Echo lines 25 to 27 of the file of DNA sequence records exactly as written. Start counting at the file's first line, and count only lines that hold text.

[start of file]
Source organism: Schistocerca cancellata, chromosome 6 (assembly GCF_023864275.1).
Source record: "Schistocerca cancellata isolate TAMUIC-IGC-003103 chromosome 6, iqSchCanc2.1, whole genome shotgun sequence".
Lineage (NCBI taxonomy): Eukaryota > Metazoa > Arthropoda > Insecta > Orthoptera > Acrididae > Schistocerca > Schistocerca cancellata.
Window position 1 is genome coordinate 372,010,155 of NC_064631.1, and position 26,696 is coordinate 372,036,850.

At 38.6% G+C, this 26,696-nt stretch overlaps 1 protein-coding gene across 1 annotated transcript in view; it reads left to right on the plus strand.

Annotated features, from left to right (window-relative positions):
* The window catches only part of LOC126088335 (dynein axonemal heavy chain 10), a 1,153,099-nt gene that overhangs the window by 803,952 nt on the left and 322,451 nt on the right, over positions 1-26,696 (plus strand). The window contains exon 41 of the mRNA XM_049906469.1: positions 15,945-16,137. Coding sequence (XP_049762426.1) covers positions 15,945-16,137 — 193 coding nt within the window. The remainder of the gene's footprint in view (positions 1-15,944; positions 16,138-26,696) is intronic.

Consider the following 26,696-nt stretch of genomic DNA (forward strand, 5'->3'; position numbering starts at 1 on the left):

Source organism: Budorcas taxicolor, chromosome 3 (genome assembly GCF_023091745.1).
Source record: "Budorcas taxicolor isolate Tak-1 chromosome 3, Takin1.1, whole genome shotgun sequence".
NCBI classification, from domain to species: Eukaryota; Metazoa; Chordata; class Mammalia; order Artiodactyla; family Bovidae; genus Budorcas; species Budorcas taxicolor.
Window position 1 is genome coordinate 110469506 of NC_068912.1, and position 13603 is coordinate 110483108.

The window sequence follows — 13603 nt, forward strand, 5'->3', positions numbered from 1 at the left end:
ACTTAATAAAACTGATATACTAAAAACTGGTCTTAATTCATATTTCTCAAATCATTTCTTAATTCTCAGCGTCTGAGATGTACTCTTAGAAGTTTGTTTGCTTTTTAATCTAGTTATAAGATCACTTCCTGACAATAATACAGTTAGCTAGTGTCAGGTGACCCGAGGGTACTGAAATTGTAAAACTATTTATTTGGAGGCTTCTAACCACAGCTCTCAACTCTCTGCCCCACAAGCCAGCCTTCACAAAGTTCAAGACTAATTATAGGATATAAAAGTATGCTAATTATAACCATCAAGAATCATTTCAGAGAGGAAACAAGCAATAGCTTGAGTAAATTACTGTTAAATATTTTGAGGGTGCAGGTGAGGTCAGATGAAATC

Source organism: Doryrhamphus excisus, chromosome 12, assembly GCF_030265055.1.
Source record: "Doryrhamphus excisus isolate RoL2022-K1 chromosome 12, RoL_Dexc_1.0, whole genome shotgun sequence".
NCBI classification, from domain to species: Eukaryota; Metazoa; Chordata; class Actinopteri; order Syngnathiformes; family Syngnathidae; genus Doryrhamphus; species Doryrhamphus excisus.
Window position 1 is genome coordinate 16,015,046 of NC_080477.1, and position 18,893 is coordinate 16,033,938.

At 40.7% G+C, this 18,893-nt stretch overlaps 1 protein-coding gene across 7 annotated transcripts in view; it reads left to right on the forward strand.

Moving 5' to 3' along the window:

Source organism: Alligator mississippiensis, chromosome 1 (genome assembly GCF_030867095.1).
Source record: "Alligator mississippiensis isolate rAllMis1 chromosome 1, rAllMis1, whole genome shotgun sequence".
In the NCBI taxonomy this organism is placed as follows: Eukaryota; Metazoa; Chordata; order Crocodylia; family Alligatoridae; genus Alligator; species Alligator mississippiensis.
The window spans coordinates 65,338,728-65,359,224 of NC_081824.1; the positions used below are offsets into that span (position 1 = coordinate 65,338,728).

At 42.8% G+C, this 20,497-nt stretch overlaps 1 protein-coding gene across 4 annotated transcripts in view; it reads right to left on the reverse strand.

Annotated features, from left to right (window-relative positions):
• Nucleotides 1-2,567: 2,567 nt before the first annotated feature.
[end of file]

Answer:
At 42.8% G+C, this 20,497-nt stretch overlaps 1 protein-coding gene across 4 annotated transcripts in view; it reads right to left on the reverse strand.

Annotated features, from left to right (window-relative positions):
• Nucleotides 1-2,567: 2,567 nt before the first annotated feature.